If anything good can be said to have come out of the COVID-19 pandemic, it’s the way that people learned to adapt to new situations. In the restaurant industry, that has meant firming up strategies for success as the economy opens up again.
The heads of two concepts, 12-unit Wow Bao based in Chicago and 93-unit Taziki’s Mediterranean Café based in Birmingham, Ala., discussed those strategies at the Restaurants Rise virtual conference Thursday.
Geoff Alexander, president of Wow Bao, had started developing the idea of selling his products out of other people’s restaurants back in November. As the pandemic hit, it proved to be a popular way to spread name recognition, and some cash, for Wow Bao and generate profit for their partners.
Wow Bao’s signature item is a fluffy steamed bun — a bao — stuffed with meat and vegetables. The chain also has rice bowls, soups, salad, pot-stickers and other dumplings, about 90% of which is manufactured for them and delivered frozen.
Wow Bao is a subsidiary of the multi-concept restaurant group Lettuce Entertain You Enterprises and already had national distribution channels, so they simply provided a limited variety of their products — around 30% of the total menu — to restaurateurs across the country. Those restaurants just need to reheat those items using steam and hand them to third-party delivery companies, selling them under the Wow Bao brand.
Alexander, left, said the food and packaging cost is 36%, but with minimal labor, even with a 25% delivery fee — which under most circumstances is not sustainable — the operator makes 39% profit. No hood is required, and the whole operation takes about three square feet of kitchen space
Wow Bao now has 16 operators selling their products across the country.
“We take a couple of pennies off of each item” during the distribution process, Alexander said.
“The ease of the product and the fact that the product’s in distribution, that took care of itself. It was more about getting the third-party operators to pay attention to the partners we were trying to bring on,” he said. Wow Bao helped with that, and set the goal for each partner to sell $2,000 worth of food per week within six weeks.
Most of them reached that goal within three weeks, and some locations had reached $7,500 per week within three weeks, Alexander said.
Essentially, Wow Bao commissions other operators to act as ghost kitchens for them, preparing the food and sending it off to be delivered out of their back door.
Dan Simpson, CEO of Taziki’s, also expanded third-party delivery partnerships and started exploring the use of ghost kitchens as he saw his business shift from dine-in to more than 50% takeout even before the pandemic struck.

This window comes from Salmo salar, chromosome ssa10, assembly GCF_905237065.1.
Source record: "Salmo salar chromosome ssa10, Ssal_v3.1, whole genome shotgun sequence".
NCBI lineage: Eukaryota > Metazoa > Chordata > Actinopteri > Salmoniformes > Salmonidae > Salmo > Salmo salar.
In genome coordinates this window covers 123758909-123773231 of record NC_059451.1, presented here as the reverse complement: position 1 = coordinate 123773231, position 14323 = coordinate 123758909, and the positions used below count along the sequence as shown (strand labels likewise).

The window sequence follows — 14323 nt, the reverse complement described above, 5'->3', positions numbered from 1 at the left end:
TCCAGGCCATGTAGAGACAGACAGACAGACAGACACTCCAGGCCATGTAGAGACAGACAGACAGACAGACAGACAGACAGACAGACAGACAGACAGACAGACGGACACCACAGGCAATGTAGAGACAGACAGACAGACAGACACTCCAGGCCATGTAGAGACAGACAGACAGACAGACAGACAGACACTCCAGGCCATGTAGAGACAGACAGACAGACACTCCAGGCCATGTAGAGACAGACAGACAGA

“With all of that off-premise dining, you have to think differently about where the food is made, and that last mile of distribution — essentially delivery — to your guests,” he said.
Although the shift from dine-in to off-premise was fast, Simpson, left, and his team took their time figuring out how they wanted to do delivery, testing both handling delivery themselves or paying third parties to do it.
“Right before COVID-19 hit, we were starting to conclude that we were capable of in-house delivery,” he said. But he also saw value in third-party delivery as a way to establish the Taziki’s brand in new markets even though the delivery fees ate up all the profits.
However, “sales without being profitable sales are only so useful for so long,” he said. So he started charging higher prices for third-party delivery transactions.
Although smaller delivery companies were amenable to the idea, the larger players were hesitant until the pandemic hit. Then they became more flexible, Simpson said.
“They were very agile and fast to help us expand more delivery channels,” he said.
Some of those delivery companies set $5-$8 flat fees for certain areas during the pandemic, generally accounting for about 20%-30% of sales. Simpson raised prices to cut that percentage roughly in half.
Both Wow Bao and Taziki’s streamlined their menus during the crisis to cut costs and manage the kitchens with reduced labor.
Simpson said he had advised franchisees to keep that smaller menu through the rest of the year.
“Our guests are understanding, and we’re meeting the vast majority of the needs without creating operational strain,” he said.
Alexander is taking a different approach. He said as customers return and start requesting items, they’ll bring them back.
“We’re going to let the consumer tell us,” he said, but added that he expected the full menu to be back at most locations within six to eight weeks.
Contact Bret Thorn at [email protected]
Follow him on Twitter: @foodwriterdiary
This is part of special coverage of the Restaurants Rise digital summit taking place online June 2-5, powered by Nation’s Restaurant News and Restaurant Hospitality. Register for live sessions or on-demand replays at RestaurantsRise.com.
Title sponsors for Restaurants Rise include DoorDash, National Pork Board and True Aussie Beef & Lamb. A portion of proceeds from this event will help support the Restaurant Employee Relief Fund from the National Restaurant Association Educational Foundation.